Those remaining shares are currently worth $3.7 billion, with GM stock closing at $36.71 per share as of yesterday. That means Treasury is on track to lose $10 billion from the bailout, which is far less than earlier estimates of more than $20 billion. But to recoup the full amount, it was reported in July that GM stock would need to be worth over $95 per share – it's presently trading around $37.50. Supporters of the bailout note that the bailout was meant to save jobs and stabilize the wider economy, a consequence of which is that Washington – and taxpayers – probably won't break even.
The US government originally took a 60.8 percent stake in GM valued at $49.5 billion as part of the 2009 bailout, and has since that time, it has been reducing its stake in the company with the goal of selling all of its GM stock and recouping as much of the bailout money as possible. The selloff started when the automaker went public in 2010.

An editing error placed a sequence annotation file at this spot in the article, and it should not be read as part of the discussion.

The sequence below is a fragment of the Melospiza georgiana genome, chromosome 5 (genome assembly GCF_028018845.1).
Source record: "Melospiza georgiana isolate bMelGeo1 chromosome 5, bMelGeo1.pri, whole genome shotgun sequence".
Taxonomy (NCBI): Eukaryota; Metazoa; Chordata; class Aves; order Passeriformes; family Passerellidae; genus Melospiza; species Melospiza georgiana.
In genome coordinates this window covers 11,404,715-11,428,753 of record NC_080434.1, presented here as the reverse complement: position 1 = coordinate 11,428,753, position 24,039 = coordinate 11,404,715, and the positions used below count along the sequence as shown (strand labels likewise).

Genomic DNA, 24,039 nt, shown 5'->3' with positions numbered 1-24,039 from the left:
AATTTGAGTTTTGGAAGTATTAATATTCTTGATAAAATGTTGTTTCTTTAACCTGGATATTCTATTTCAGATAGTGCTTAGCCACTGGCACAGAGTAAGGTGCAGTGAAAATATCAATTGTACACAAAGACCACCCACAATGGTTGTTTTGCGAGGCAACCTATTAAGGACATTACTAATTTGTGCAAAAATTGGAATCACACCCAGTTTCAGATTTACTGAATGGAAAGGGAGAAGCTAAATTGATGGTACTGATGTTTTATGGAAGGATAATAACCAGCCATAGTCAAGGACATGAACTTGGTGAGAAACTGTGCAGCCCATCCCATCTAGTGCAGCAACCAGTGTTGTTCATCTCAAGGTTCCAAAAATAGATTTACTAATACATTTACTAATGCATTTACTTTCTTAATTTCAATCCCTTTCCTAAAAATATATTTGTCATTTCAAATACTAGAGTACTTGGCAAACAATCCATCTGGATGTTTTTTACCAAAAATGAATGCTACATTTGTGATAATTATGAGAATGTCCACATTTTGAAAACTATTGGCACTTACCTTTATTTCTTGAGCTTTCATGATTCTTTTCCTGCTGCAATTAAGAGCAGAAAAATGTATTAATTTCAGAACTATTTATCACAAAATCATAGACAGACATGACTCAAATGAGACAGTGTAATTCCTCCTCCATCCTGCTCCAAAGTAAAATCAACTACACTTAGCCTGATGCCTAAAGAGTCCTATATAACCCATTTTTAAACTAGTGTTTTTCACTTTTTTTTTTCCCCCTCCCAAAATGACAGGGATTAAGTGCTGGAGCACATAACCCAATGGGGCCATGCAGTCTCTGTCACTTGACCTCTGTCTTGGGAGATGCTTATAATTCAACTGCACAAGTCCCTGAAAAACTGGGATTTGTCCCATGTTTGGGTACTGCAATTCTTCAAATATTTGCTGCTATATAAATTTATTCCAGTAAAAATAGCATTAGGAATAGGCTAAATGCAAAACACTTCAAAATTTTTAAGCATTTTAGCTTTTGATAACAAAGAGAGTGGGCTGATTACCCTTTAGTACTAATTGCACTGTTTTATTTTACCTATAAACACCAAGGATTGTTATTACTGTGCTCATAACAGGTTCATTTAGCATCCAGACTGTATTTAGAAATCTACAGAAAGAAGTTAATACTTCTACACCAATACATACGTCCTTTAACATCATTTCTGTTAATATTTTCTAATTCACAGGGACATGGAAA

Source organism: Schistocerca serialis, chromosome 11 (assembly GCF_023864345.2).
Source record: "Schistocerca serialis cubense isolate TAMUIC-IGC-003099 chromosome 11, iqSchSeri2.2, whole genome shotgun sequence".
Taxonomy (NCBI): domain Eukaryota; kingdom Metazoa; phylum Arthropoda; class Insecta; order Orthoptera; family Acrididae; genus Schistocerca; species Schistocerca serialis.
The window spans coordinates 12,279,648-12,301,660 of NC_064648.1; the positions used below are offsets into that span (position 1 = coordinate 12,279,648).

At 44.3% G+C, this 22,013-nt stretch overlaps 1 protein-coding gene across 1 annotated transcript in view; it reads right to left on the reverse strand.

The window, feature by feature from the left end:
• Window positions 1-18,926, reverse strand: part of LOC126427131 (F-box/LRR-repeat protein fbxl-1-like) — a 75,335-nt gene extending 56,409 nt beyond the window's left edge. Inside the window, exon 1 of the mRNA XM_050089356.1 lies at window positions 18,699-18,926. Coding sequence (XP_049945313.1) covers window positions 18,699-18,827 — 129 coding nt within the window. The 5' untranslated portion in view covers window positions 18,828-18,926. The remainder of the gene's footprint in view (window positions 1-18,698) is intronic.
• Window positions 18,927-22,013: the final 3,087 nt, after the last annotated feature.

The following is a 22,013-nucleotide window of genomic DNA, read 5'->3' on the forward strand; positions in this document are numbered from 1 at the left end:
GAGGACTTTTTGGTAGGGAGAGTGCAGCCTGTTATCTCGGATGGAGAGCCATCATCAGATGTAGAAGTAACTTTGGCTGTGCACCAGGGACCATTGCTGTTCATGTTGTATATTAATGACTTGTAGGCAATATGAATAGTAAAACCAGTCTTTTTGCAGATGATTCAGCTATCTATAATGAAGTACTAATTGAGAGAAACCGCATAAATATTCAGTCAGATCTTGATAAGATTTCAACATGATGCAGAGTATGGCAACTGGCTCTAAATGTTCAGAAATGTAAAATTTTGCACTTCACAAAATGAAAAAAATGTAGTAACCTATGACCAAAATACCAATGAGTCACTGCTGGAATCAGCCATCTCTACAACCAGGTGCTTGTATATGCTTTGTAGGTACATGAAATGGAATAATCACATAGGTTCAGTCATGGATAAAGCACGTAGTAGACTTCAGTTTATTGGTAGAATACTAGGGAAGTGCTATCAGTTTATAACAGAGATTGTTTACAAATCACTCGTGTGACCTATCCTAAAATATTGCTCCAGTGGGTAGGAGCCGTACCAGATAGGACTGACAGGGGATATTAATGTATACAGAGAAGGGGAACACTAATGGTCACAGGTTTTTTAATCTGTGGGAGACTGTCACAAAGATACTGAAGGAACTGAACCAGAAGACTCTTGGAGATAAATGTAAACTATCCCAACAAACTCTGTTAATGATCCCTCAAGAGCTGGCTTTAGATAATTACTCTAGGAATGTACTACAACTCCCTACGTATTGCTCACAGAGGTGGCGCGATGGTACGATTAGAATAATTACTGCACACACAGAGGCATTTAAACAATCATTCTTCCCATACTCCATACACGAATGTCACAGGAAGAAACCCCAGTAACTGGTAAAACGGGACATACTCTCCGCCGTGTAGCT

In December, the Treasury announced it would sell its remaining GM stock over the next 12 to 15 months. At the time, it held roughly 500-million shares, 200m of which were bought back by General Motors before 2013 at a negotiated price of $27.50 per share. In February, it reduced its stake in GM to 19 percent with the sale of 17.2-million shares. In July, the Treasury announced that it had sold more shares, totaling $876.9 million, which reduced the government's stake in GM by 23-26-million shares to around 135-137-million shares. Between then and September 13, the Treasury sold another 34-36 million shares to land at the current number of 101 million, or a stake of 7.3 percent.
Treasury Assistant Secretary Timothy Massad said in a statement: "We remain on track to complete our exit from GM by early next year at a cost far less than originally projected," Reuters reports.